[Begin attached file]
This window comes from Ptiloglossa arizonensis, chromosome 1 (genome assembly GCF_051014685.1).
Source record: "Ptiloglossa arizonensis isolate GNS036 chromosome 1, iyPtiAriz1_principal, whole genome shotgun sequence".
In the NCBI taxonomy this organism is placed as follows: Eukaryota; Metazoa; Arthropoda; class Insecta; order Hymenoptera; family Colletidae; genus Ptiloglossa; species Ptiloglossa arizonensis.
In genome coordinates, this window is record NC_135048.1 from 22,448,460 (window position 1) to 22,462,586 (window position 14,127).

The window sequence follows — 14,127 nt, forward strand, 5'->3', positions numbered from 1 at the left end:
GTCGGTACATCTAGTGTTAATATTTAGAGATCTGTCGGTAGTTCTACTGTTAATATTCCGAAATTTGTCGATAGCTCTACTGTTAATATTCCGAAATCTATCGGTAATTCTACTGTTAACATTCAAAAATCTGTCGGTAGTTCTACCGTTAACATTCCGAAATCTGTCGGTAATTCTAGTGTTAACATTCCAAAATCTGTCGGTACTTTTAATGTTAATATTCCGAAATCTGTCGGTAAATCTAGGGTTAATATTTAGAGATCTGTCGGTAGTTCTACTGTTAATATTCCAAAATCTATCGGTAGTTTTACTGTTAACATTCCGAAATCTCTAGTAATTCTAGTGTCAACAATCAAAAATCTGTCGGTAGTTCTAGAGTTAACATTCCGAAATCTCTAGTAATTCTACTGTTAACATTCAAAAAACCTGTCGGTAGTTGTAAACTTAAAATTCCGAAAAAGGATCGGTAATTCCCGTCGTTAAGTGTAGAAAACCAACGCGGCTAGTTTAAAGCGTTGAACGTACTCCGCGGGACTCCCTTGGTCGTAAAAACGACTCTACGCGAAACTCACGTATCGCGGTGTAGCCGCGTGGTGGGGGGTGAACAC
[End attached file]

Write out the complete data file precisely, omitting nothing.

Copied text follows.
This window comes from Ptiloglossa arizonensis, chromosome 1 (genome assembly GCF_051014685.1).
Source record: "Ptiloglossa arizonensis isolate GNS036 chromosome 1, iyPtiAriz1_principal, whole genome shotgun sequence".
In the NCBI taxonomy this organism is placed as follows: Eukaryota; Metazoa; Arthropoda; class Insecta; order Hymenoptera; family Colletidae; genus Ptiloglossa; species Ptiloglossa arizonensis.
In genome coordinates, this window is record NC_135048.1 from 22,448,460 (window position 1) to 22,462,586 (window position 14,127).

The window sequence follows — 14,127 nt, forward strand, 5'->3', positions numbered from 1 at the left end:
GTCGGTACATCTAGTGTTAATATTTAGAGATCTGTCGGTAGTTCTACTGTTAATATTCCGAAATTTGTCGATAGCTCTACTGTTAATATTCCGAAATCTATCGGTAATTCTACTGTTAACATTCAAAAATCTGTCGGTAGTTCTACCGTTAACATTCCGAAATCTGTCGGTAATTCTAGTGTTAACATTCCAAAATCTGTCGGTACTTTTAATGTTAATATTCCGAAATCTGTCGGTAAATCTAGGGTTAATATTTAGAGATCTGTCGGTAGTTCTACTGTTAATATTCCAAAATCTATCGGTAGTTTTACTGTTAACATTCCGAAATCTCTAGTAATTCTAGTGTCAACAATCAAAAATCTGTCGGTAGTTCTAGAGTTAACATTCCGAAATCTCTAGTAATTCTACTGTTAACATTCAAAAAACCTGTCGGTAGTTGTAAACTTAAAATTCCGAAAAAGGATCGGTAATTCCCGTCGTTAAGTGTAGAAAACCAACGCGGCTAGTTTAAAGCGTTGAACGTACTCCGCGGGACTCCCTTGGTCGTAAAAACGACTCTACGCGAAACTCACGTATCGCGGTGTAGCCGCGTGGTGGGGGGTGAACAC